[Editorial Analysis] Winning the neighbourhood

Mains Paper: 2 | IR

Prelims level: NRC

Mains level: India and its neighbourhood relations.

Context

• When it comes to trade relations with its immediate neighbours, India is strikingly different from other regionally-dominant major countries.

• Despite being the region’s largest and fastest growing economy, India absorbs as little as 1.7 per cent of Bangladesh’s exports, and accounts for only 14 per cent of its imports.

• India should take the initiative to free the movement of goods and people between India and Bangladesh.

Analysing the situation

• India treats Bangladeshis as foreigners and has an “extremely costly infrastructure to prevent illegal immigration” Nepalis are treated as “permissible aliens”.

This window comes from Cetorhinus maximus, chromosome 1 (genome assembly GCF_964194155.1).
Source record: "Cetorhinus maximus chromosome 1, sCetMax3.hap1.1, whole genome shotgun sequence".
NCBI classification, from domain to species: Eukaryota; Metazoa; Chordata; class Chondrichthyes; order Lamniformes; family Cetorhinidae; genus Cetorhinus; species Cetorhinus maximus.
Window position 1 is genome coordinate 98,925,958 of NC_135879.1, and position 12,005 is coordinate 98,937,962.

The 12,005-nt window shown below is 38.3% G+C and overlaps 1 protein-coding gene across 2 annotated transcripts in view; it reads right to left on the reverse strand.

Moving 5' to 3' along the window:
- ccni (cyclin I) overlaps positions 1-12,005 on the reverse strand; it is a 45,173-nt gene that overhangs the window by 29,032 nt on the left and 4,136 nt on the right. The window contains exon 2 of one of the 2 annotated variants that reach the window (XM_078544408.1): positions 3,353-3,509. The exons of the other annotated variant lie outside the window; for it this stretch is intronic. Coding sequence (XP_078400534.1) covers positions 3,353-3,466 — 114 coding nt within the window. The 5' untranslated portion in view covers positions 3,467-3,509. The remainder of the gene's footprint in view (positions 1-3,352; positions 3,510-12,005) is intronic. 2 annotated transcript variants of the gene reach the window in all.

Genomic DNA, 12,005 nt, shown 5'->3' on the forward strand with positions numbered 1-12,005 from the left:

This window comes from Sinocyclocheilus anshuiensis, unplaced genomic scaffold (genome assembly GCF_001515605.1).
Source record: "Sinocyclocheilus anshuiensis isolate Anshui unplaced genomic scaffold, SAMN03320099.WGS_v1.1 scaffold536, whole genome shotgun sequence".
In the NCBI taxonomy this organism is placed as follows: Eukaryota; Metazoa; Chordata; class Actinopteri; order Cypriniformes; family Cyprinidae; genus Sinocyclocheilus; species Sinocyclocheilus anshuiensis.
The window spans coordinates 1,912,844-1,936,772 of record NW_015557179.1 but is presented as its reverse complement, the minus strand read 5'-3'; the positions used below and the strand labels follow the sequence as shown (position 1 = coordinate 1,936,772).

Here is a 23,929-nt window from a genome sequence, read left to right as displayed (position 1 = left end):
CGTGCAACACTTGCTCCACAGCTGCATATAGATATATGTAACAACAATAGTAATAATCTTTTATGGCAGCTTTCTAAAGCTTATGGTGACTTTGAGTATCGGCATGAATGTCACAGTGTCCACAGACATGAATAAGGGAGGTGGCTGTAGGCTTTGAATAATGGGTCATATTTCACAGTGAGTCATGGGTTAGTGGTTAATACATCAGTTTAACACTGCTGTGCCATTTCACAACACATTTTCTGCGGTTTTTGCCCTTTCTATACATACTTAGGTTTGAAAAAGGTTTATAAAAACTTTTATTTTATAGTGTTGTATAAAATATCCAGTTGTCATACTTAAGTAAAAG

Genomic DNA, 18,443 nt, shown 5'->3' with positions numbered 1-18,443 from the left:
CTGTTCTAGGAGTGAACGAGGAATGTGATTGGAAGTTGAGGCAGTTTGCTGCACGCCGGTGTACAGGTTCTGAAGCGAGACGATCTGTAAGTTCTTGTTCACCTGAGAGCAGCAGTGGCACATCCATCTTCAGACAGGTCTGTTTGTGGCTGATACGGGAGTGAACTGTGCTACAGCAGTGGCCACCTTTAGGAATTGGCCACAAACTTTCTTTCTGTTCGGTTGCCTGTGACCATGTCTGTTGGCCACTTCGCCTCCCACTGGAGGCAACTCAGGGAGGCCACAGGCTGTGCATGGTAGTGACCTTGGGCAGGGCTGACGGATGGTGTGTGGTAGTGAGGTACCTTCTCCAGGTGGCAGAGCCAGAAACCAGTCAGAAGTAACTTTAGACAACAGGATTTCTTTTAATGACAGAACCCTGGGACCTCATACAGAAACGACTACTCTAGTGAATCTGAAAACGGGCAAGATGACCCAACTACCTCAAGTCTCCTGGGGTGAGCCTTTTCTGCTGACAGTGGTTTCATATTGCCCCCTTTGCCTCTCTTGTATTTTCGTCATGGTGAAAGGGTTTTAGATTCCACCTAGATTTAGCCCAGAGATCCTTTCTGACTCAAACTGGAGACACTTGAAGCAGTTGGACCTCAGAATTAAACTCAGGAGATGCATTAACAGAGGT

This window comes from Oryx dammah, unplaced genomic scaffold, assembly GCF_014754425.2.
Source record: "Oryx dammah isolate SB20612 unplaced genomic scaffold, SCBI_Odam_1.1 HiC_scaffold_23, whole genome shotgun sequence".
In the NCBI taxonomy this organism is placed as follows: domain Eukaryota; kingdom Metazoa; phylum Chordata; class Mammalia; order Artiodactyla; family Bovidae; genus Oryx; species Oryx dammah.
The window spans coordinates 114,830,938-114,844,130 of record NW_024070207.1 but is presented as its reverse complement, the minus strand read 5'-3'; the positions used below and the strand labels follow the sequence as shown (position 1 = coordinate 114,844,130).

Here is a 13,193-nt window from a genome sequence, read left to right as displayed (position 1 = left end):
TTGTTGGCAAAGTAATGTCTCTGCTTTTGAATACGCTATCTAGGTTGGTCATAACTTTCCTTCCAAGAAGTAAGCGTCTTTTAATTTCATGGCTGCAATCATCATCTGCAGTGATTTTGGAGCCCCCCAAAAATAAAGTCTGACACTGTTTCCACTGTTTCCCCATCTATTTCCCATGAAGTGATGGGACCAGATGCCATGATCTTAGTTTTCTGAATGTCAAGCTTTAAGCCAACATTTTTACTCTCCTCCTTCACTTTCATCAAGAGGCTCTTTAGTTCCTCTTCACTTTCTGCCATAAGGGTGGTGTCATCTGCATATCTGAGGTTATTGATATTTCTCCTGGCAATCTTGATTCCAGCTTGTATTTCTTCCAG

• Moreover, the district of Sylhet in Bangladesh was a part of the province of Assam; and for a brief period from 1905 to 1911, Eastern Bengal and Assam constituted a single province. But Nepal was not a part of British India.

• However, like the neighbouring Himalayan kingdoms of Bhutan and Sikkim, it was part of Britain’s informal empire.
• Ethnic Nepalis form the social basis of the Gorkhaland movement in Darjeeling.

• But what are the chances of India making policies vis-à-vis, Bangladeshis that are in India’s economic interest?

Way forward

• Whatever else one can say about the Citizenship Amendment Bill, it is hard to argue that it will promote greater economic integration between India and Bangladesh.

• Cuban immigrants according to the Cuban Adjustment Act of 1966 could not be treated as illegal in the US.

• They qualified for US residency within a year of being in the US and were eligible for citizenship five years later, no matter how they entered the country.

• Since they were admitted for humanitarian reasons — allegedly for fleeing communist oppression — Cubans quickly became a significant immigrant group in the US.

• Within a decade after the Cuban Revolution of 1959, the Cuban population in the US grew by six-fold.

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